In 2008, most asset classes produced significant negative returns. These negative returns and the significant volatility of 2008 led some to question why they should even bother with diversification.
It's odd that the theory of finance is one of the few areas where fundamental theories get questioned when there's a disaster or a crisis. We don't question the basic theories of aerospace engineering when there's an airplane crash. We do look for what went wrong and how we could prevent future airplane crashes. We should do the same with financial crashes as well -- look for what went wrong and how to prevent future occurrences. However, we shouldn't start questioning the basic theories of how to construct portfolios.
Diversification works in the long run, despite rising correlations during extreme financial crises. From 1970 through 2007, a portfolio of 60 percent S&P 500 Index and 40 percent MSCI EAFE returned 11.3 percent per year with an annualized standard deviation of 13.75 percent. For the same time period, the S&P 500 returned 11.1 percent per year with an annualized standard deviation of 15.07 percent.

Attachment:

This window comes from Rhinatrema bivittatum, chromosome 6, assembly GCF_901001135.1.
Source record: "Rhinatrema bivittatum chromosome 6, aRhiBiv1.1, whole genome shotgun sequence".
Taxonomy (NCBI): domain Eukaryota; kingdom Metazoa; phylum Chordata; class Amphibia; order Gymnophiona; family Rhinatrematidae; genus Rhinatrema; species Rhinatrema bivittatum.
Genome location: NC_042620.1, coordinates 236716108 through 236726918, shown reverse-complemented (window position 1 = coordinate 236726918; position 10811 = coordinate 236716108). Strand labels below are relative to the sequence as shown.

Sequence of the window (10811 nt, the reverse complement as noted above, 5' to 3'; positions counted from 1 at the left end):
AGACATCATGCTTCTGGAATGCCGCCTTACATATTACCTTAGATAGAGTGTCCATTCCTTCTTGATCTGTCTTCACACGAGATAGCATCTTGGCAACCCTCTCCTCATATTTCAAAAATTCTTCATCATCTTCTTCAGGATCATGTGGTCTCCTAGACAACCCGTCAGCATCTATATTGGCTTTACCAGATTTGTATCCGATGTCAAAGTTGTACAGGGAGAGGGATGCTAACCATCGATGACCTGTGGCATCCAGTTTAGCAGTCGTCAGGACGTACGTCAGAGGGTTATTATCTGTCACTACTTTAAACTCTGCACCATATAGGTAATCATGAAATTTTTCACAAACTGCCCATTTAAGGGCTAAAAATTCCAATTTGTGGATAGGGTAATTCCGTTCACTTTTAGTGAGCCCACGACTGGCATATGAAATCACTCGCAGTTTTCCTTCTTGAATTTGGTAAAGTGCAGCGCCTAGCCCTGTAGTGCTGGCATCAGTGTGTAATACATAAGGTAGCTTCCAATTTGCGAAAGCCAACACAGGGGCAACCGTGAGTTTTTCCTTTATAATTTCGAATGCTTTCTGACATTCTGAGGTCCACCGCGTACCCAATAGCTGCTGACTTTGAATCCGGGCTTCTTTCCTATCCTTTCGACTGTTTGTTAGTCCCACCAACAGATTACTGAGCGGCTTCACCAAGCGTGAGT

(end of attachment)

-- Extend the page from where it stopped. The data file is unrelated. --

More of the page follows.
Even when you throw a devastating and volatile year like 2008 in the mix, the benefits are still apparent. From 1970 through June 2009, the diversified portfolio had higher returns with less volatility than the S&P 500 alone. The diversified portfolio returned 9.6 percent per year with an annualized standard deviation of 14.6 percent, while the S&P 500 returned 9.4 percent per year with an annualized standard deviation of 15.6 percent.
The conclusion from this data is not that diversification didn't work in 2008 and that it "came back" in 2009. The conclusion is that even though diversification is not a panacea for financial crises, it's the winning strategy for the long run.